Nestle, the world’s biggest food group, is closing in on a deal to buy Pfizer’s infant nutrition business for up to $10 billion to boost its business in China and extend its lead in the world of formula milk for babies, sources familiar with the matter said on Wednesday.
“Nestle is in the lead position and is closing in on a deal which we expect soon,” said one source.
Another source said the business would fetch $9-$10 billion and expected a deal by the end of the April.
If Danone loses out, analysts say the French group will face a problem of how to expand, with its Chief Executive Franck Riboud saying it did not have the firepower to mount big deals which would seem to rule out an eventual move for Mead Johnson.
The Pfizer unit is a high-growth $2.1 billion turnover business with over 70 percent of sales in emerging markets and a key position in China, and has attracted the attention of the three largest players in the infant milk formula sector.
A spokesman for Vevey-based Nestle, which holds its annual general meeting in Lausanne on Thursday and releases first-quarter sales figures on Friday, said “we never comment on market rumours”.
Analysts said if the deal is concluded it would be positive for Nestle and also may help Danone’s shares as there has been concern that the French group might pay a huge price for the business and massively leverage up its balance sheet.
“Overall, this deal makes huge strategic sense for Nestle. It is in the right categories and the right markets and with a reasonable price we would expect a fairly positive response from investors,” said analyst Andrew Wood at Bernstein.
Nestle shares were off 0.3 percent at 56.60 Swiss francs and Danone up 1 percent at 53.61 euros by 1030 GMT.
WORLD NUMBER 5
The Pfizer business with its SMA Gold brand ranks as world number five in the infant milk formula market – the world’s fastest growing packaged food category – after Nestle, Mead Johnson, Danone and Abbott Laboratories.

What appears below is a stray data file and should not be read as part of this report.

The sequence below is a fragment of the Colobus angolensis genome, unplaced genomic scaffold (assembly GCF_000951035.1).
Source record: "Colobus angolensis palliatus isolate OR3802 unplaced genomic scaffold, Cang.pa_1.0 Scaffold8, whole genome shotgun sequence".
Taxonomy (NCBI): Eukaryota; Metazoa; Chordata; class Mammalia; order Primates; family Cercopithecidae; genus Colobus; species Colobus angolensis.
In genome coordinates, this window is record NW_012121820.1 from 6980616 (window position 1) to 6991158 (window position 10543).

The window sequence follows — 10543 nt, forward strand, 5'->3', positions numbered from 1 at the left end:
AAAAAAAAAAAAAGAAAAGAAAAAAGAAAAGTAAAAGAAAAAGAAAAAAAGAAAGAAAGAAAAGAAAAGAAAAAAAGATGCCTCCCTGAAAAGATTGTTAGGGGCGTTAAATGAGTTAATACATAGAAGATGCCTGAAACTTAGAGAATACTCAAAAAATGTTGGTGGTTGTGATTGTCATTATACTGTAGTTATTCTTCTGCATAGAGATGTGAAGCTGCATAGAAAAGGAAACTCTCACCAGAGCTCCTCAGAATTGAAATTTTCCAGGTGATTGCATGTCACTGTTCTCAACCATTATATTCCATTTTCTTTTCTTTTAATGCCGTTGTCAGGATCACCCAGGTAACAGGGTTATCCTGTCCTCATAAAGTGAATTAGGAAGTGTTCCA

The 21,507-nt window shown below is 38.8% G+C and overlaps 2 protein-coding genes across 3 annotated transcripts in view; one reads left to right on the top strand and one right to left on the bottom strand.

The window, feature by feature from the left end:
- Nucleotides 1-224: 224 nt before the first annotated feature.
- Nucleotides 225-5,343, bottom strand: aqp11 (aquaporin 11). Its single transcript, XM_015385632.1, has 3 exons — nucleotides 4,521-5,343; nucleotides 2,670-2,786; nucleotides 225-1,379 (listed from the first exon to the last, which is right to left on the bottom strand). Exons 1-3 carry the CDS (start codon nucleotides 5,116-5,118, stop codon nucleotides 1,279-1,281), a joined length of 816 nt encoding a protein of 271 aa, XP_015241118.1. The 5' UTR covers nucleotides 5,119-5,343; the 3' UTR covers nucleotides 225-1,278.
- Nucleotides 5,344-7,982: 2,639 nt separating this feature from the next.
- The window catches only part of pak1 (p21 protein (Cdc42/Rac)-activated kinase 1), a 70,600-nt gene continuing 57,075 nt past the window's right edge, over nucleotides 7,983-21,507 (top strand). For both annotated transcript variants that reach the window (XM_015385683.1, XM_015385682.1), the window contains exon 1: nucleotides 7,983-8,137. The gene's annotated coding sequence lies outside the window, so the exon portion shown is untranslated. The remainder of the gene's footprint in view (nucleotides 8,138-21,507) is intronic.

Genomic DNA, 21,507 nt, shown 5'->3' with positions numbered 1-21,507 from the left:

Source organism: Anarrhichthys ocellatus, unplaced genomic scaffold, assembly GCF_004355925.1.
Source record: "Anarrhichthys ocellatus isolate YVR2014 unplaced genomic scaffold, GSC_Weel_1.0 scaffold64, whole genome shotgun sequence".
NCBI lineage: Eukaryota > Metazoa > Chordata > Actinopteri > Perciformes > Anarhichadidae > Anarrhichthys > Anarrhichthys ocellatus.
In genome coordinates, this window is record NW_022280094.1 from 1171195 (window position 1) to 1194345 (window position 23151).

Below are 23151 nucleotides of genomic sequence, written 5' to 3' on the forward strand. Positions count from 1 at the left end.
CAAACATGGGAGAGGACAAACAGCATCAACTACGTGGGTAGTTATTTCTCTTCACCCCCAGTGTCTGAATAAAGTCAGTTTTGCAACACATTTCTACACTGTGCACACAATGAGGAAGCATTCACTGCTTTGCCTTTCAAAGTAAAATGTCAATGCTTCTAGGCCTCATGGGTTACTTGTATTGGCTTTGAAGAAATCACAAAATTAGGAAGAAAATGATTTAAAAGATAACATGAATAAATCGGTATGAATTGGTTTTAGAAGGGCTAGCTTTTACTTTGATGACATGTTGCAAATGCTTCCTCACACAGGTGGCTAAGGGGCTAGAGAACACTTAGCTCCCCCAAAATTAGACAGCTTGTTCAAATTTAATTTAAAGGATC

It is currently growing sales at 8 percent a year and has some 60 percent of its revenue in Asia, 30 percent in Europe, largely in Britain, and some 10 percent in Latin America.
Over a quarter of its sales are in China, where the $6 billion market is expected to double by 2016 having grown at more than 20 percent over the last five years to feed 16 million new births a year. A Pfizer deal would push Nestle to No 3 in the Chinese market behind Mead Johnson and Danone from its current relatively small presence.
Nestle, whose main baby milk brand is NAN, is likely to have to sell 25 percent of the Pfizer unit’s sale by disposing of interests in Latin America, south east Asia, Australia and South Africa, which analysts say could be bought by Danone or Heinz, although Bernstein’s Wood says the sell-off figure could be as high as 35 percent of annual sales.
Danone has always declined any comment, but Riboud said in February he was interested in acquisitions but did not have the firepower for deals on the scale of its 12.3 billion euro ($16.2 billion) acquisition of baby food group Numico in 2007.
Mead Johnson share closed on Tuesday at $83.61 giving it a market capitalisation of around $17 billion, making it a potentially more expensive acquisition than Numico.
If Nestle pays $10 billion for the Pfizer business it would be on a similar 22 times multiple of core EBITDA profit that Danone paid for Numico and ahead of the 15.7 times Nestle paid for baby food group Gerber in a $5.5 billion deal in 2007.
On Tuesday, the Wall Street Journal reported that Pfizer is near to selling the business to Nestle for at least $9 billion in a deal that could be announced as soon as next week.
The auction is being run out of New York with Morgan Stanley and Center view Partners advising Pfizer.